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Antarctica, the last place on Earth, is not famous for its cuisine. Yet it is famous for stories of heroic expeditions in which hunger was the one spice everyone carried. At the dawn of Antarctic cuisine, cooks improvised under inconceivable hardships, castaways ate seal blubber and penguin breasts while fantasizing about illustrious feasts, and men seeking the South Pole stretched their rations to the breaking point. Today, Antarctica's kitchens still wait for provisions at the far end of the planet's longest supply chain. Scientific research stations serve up cafeteria fare that often offers more sustenance than style. Jason C. Anthony, a veteran of eight seasons in the U.S. Antarctic Program, offers a rare workaday look at the importance of food in Antarctic history and culture. Anthony's tour of Antarctic cuisine takes us from hoosh (a porridge of meat, fat, and melted snow, often thickened with crushed biscuit) and the scurvy-ridden expeditions of Shackleton and Scott through the twentieth century to his own preplanned three hundred meals (plus snacks) for a two-person camp in the Transantarctic Mountains. The stories in "Hoosh" are linked by the ingenuity, good humor, and indifference to gruel that make Anthony's tale as entertaining as it is enlightening.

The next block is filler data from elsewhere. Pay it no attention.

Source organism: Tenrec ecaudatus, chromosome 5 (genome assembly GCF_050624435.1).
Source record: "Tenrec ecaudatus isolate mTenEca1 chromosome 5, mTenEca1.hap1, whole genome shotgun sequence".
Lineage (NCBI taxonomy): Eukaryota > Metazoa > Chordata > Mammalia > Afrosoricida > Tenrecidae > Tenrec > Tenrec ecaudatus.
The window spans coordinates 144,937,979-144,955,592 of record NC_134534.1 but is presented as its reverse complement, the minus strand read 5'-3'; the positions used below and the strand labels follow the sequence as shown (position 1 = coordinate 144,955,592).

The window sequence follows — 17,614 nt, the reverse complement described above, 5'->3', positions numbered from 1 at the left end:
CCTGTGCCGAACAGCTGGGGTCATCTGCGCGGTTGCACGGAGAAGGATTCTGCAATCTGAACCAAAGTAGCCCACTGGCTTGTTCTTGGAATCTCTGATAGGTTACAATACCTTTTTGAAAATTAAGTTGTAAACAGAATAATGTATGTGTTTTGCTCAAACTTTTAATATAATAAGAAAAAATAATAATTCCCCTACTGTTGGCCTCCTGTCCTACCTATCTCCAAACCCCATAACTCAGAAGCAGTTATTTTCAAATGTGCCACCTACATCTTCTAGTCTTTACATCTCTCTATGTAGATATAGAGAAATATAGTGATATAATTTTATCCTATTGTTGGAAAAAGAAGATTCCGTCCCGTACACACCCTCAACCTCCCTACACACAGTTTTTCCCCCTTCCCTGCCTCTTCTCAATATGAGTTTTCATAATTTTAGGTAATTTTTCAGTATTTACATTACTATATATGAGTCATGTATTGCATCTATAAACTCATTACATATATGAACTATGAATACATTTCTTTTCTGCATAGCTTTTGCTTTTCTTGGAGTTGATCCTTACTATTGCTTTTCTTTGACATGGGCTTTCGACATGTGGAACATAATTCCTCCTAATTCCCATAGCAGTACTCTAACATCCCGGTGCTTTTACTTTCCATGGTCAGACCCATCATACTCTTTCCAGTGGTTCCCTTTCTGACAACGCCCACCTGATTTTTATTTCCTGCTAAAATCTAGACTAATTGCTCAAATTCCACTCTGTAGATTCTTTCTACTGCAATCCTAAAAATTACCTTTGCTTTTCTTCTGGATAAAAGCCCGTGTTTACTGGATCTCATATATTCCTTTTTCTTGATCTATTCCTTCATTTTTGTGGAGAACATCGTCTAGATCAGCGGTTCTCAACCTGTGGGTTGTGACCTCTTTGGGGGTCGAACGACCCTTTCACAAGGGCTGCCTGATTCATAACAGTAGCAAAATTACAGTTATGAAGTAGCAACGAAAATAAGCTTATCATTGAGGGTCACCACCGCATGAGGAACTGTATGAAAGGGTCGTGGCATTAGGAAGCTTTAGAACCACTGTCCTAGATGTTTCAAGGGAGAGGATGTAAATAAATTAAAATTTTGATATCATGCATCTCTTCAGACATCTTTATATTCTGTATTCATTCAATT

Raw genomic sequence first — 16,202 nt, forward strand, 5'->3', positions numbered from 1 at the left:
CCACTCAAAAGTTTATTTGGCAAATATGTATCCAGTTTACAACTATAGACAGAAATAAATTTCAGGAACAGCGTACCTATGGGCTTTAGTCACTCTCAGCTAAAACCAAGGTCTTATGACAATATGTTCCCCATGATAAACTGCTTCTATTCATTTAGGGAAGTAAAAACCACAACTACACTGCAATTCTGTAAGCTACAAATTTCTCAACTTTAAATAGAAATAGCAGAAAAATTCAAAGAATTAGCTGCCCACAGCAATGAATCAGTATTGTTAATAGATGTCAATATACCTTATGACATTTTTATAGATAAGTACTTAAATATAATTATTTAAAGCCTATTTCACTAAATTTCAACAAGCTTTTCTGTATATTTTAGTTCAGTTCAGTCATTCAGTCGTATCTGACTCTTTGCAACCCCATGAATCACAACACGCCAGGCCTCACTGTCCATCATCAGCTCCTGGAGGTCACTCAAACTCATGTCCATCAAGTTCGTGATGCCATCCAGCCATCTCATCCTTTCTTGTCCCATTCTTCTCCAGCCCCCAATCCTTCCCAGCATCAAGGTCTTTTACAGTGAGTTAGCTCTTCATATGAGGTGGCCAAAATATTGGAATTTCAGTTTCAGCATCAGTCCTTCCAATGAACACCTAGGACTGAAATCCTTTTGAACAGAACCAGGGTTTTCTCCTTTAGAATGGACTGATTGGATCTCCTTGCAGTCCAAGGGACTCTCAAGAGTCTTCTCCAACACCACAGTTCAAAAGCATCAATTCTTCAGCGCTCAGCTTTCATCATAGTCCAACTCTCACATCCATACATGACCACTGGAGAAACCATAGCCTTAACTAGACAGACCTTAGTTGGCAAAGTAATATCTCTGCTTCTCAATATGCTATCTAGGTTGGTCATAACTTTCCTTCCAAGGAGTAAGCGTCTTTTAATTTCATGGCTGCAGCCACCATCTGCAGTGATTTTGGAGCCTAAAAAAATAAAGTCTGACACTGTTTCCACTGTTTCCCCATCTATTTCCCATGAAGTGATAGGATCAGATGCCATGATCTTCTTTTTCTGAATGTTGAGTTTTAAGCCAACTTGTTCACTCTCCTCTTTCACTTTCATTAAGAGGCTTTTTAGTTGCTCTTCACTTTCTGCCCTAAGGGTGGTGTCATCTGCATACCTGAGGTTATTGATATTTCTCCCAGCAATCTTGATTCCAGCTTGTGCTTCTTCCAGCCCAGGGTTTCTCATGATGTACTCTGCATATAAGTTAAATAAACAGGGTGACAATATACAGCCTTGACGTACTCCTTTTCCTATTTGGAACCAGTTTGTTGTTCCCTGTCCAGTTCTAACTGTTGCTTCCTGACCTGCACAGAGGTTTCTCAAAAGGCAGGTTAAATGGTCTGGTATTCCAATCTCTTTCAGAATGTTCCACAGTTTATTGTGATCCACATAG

Title: Hoosh: Roast Penguin, Scurvy Day, and Other Stories of Antarctic Cuisine (At Table)
Publisher: Univ of Nebraska Pr:
ISBN Number: 0803226667
ISBN Number 13: 9780803226661
Book Condition: Very Good
Item: 1.00 Item
Seller ID: Z0803226667Z2
Description: 0803226667 Crisp, clean, unread paperback with light shelfwear to the covers and a publisher's mark to one edge - Nice!